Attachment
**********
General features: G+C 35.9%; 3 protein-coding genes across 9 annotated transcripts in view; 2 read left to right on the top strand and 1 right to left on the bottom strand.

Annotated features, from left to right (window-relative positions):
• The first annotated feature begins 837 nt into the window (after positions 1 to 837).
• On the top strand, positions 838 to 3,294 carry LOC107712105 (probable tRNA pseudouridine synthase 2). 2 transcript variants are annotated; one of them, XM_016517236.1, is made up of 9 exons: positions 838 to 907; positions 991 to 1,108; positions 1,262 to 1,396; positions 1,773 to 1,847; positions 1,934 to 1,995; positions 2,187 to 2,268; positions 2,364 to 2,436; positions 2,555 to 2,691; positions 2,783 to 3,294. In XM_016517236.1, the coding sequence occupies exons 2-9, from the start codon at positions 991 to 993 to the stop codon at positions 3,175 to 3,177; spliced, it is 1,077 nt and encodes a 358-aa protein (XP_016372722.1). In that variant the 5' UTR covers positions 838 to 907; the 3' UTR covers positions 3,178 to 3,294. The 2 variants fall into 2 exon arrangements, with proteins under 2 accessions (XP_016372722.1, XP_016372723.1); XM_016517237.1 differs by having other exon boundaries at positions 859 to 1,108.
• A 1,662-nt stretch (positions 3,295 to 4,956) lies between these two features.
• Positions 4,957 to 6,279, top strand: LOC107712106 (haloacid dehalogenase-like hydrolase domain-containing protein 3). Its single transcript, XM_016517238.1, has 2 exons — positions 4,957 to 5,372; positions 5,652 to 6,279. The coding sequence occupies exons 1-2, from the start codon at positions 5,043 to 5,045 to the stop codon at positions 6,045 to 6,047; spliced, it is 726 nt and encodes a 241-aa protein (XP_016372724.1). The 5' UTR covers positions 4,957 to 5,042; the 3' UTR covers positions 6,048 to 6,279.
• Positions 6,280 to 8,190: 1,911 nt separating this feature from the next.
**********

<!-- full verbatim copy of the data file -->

General features: G+C 35.9%; 3 protein-coding genes across 9 annotated transcripts in view; 2 read left to right on the top strand and 1 right to left on the bottom strand.

Annotated features, from left to right (window-relative positions):
• The first annotated feature begins 837 nt into the window (after positions 1 to 837).
• On the top strand, positions 838 to 3,294 carry LOC107712105 (probable tRNA pseudouridine synthase 2). 2 transcript variants are annotated; one of them, XM_016517236.1, is made up of 9 exons: positions 838 to 907; positions 991 to 1,108; positions 1,262 to 1,396; positions 1,773 to 1,847; positions 1,934 to 1,995; positions 2,187 to 2,268; positions 2,364 to 2,436; positions 2,555 to 2,691; positions 2,783 to 3,294. In XM_016517236.1, the coding sequence occupies exons 2-9, from the start codon at positions 991 to 993 to the stop codon at positions 3,175 to 3,177; spliced, it is 1,077 nt and encodes a 358-aa protein (XP_016372722.1). In that variant the 5' UTR covers positions 838 to 907; the 3' UTR covers positions 3,178 to 3,294. The 2 variants fall into 2 exon arrangements, with proteins under 2 accessions (XP_016372722.1, XP_016372723.1); XM_016517237.1 differs by having other exon boundaries at positions 859 to 1,108.
• A 1,662-nt stretch (positions 3,295 to 4,956) lies between these two features.
• Positions 4,957 to 6,279, top strand: LOC107712106 (haloacid dehalogenase-like hydrolase domain-containing protein 3). Its single transcript, XM_016517238.1, has 2 exons — positions 4,957 to 5,372; positions 5,652 to 6,279. The coding sequence occupies exons 1-2, from the start codon at positions 5,043 to 5,045 to the stop codon at positions 6,045 to 6,047; spliced, it is 726 nt and encodes a 241-aa protein (XP_016372724.1). The 5' UTR covers positions 4,957 to 5,042; the 3' UTR covers positions 6,048 to 6,279.
• Positions 6,280 to 8,190: 1,911 nt separating this feature from the next.